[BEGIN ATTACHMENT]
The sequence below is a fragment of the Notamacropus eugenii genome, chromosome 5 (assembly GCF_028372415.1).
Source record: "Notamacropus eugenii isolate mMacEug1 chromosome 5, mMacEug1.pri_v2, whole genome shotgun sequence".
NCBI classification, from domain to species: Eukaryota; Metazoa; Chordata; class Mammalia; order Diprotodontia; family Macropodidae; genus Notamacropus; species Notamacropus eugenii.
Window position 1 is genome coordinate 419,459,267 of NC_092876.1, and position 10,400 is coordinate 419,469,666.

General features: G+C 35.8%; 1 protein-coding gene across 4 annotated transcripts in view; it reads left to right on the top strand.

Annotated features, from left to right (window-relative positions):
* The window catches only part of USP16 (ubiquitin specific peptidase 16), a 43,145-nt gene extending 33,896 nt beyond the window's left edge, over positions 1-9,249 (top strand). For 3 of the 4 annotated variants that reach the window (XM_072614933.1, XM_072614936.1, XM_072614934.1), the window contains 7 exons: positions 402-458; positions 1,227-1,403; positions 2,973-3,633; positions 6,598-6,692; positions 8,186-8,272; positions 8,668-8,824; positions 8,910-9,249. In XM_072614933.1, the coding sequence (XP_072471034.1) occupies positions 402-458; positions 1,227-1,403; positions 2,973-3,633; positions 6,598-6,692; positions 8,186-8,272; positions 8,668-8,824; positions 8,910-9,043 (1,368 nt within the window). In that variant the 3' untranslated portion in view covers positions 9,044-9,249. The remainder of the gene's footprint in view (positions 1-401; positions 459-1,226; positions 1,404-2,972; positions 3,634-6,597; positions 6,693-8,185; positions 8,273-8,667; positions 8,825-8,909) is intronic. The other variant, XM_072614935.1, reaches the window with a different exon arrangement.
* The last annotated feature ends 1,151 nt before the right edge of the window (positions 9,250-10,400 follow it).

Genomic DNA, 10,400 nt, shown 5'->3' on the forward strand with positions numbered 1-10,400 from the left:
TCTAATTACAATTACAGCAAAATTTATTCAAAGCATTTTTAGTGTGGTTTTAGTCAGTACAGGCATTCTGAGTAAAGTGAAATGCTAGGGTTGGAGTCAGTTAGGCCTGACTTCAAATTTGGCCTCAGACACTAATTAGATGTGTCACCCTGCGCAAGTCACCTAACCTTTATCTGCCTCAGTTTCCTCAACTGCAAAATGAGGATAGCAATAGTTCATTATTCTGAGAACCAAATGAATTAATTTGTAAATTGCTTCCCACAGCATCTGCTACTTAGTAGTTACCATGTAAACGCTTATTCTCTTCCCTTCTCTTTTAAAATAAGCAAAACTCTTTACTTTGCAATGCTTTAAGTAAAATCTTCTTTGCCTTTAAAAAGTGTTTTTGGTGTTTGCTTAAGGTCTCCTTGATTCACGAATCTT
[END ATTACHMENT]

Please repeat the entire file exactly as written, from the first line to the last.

The sequence below is a fragment of the Notamacropus eugenii genome, chromosome 5 (assembly GCF_028372415.1).
Source record: "Notamacropus eugenii isolate mMacEug1 chromosome 5, mMacEug1.pri_v2, whole genome shotgun sequence".
NCBI classification, from domain to species: Eukaryota; Metazoa; Chordata; class Mammalia; order Diprotodontia; family Macropodidae; genus Notamacropus; species Notamacropus eugenii.
Window position 1 is genome coordinate 419,459,267 of NC_092876.1, and position 10,400 is coordinate 419,469,666.

General features: G+C 35.8%; 1 protein-coding gene across 4 annotated transcripts in view; it reads left to right on the top strand.

Annotated features, from left to right (window-relative positions):
* The window catches only part of USP16 (ubiquitin specific peptidase 16), a 43,145-nt gene extending 33,896 nt beyond the window's left edge, over positions 1-9,249 (top strand). For 3 of the 4 annotated variants that reach the window (XM_072614933.1, XM_072614936.1, XM_072614934.1), the window contains 7 exons: positions 402-458; positions 1,227-1,403; positions 2,973-3,633; positions 6,598-6,692; positions 8,186-8,272; positions 8,668-8,824; positions 8,910-9,249. In XM_072614933.1, the coding sequence (XP_072471034.1) occupies positions 402-458; positions 1,227-1,403; positions 2,973-3,633; positions 6,598-6,692; positions 8,186-8,272; positions 8,668-8,824; positions 8,910-9,043 (1,368 nt within the window). In that variant the 3' untranslated portion in view covers positions 9,044-9,249. The remainder of the gene's footprint in view (positions 1-401; positions 459-1,226; positions 1,404-2,972; positions 3,634-6,597; positions 6,693-8,185; positions 8,273-8,667; positions 8,825-8,909) is intronic. The other variant, XM_072614935.1, reaches the window with a different exon arrangement.
* The last annotated feature ends 1,151 nt before the right edge of the window (positions 9,250-10,400 follow it).

Genomic DNA, 10,400 nt, shown 5'->3' on the forward strand with positions numbered 1-10,400 from the left:
TCTAATTACAATTACAGCAAAATTTATTCAAAGCATTTTTAGTGTGGTTTTAGTCAGTACAGGCATTCTGAGTAAAGTGAAATGCTAGGGTTGGAGTCAGTTAGGCCTGACTTCAAATTTGGCCTCAGACACTAATTAGATGTGTCACCCTGCGCAAGTCACCTAACCTTTATCTGCCTCAGTTTCCTCAACTGCAAAATGAGGATAGCAATAGTTCATTATTCTGAGAACCAAATGAATTAATTTGTAAATTGCTTCCCACAGCATCTGCTACTTAGTAGTTACCATGTAAACGCTTATTCTCTTCCCTTCTCTTTTAAAATAAGCAAAACTCTTTACTTTGCAATGCTTTAAGTAAAATCTTCTTTGCCTTTAAAAAGTGTTTTTGGTGTTTGCTTAAGGTCTCCTTGATTCACGAATCTT